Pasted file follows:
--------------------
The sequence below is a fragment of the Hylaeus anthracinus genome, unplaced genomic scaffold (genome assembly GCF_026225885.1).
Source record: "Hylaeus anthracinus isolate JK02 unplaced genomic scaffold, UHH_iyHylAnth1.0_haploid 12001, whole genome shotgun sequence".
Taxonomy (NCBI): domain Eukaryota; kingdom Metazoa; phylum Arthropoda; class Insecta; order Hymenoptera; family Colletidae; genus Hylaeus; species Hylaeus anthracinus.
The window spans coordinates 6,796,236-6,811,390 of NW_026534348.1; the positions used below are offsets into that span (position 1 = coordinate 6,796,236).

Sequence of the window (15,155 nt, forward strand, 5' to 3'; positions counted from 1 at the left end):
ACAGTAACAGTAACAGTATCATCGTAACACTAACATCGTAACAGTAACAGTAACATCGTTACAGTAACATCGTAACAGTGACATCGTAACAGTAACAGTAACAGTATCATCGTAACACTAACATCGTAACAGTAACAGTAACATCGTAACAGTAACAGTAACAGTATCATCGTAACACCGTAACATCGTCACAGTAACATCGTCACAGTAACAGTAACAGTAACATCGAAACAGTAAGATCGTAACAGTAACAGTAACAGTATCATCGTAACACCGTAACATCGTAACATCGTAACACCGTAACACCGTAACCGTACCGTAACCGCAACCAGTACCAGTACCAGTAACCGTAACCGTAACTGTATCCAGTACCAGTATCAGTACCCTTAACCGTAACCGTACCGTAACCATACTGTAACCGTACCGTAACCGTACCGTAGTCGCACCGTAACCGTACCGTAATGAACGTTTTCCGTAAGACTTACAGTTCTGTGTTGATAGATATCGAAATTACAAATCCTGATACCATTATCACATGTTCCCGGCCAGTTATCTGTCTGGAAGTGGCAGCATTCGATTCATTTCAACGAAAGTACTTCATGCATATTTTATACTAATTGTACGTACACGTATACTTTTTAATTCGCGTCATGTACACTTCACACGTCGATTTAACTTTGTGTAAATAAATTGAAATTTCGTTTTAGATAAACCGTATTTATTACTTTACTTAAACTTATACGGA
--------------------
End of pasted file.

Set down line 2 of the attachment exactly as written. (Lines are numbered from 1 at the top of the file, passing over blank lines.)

Source record: "Hylaeus anthracinus isolate JK02 unplaced genomic scaffold, UHH_iyHylAnth1.0_haploid 12001, whole genome shotgun sequence".